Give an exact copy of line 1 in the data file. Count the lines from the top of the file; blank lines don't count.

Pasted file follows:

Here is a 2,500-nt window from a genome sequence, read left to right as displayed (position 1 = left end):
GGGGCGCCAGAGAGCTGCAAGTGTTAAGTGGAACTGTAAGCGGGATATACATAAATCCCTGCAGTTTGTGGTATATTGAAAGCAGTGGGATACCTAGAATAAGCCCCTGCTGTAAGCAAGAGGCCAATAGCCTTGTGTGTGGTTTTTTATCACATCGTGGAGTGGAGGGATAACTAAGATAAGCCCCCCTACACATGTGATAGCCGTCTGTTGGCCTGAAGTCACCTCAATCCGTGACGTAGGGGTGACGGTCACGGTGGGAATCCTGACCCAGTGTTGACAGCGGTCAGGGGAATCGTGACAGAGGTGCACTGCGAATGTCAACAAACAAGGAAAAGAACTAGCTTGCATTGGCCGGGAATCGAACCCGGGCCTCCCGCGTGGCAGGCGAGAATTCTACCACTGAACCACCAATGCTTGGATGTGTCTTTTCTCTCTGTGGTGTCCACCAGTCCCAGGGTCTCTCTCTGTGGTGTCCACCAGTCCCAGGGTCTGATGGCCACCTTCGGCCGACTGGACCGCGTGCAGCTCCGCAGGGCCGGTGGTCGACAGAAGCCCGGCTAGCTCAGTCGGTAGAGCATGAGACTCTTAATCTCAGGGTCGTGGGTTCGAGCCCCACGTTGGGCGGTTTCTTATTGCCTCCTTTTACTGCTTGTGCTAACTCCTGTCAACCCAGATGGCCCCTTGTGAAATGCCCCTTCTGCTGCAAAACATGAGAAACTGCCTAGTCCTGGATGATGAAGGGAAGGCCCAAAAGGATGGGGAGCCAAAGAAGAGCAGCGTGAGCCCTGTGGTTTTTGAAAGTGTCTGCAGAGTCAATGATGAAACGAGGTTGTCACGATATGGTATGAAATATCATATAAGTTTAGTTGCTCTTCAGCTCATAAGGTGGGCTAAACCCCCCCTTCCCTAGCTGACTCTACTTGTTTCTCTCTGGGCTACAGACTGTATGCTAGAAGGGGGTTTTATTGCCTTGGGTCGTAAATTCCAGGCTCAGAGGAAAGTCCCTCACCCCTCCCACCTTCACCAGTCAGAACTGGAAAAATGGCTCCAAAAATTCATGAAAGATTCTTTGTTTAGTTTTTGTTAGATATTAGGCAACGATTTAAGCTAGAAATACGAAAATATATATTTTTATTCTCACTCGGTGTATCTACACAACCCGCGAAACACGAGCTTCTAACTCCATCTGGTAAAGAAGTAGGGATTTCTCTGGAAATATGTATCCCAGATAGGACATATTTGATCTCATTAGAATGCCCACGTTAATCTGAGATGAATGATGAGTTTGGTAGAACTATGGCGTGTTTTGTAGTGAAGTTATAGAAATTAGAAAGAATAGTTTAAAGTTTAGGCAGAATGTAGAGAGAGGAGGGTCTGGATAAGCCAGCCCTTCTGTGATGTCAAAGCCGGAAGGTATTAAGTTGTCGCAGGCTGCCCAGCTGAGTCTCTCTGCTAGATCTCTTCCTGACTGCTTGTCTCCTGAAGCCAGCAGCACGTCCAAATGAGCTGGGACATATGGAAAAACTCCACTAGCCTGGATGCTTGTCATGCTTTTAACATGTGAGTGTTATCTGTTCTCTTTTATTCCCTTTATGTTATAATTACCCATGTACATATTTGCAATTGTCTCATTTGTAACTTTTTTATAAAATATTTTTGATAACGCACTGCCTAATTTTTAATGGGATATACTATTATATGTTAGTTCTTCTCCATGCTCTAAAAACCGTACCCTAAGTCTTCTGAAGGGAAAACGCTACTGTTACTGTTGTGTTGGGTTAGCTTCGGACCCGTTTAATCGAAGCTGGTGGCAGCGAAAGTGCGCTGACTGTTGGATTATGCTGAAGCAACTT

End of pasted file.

Here is a 2,500-nt window from a genome sequence, read left to right as displayed (position 1 = left end):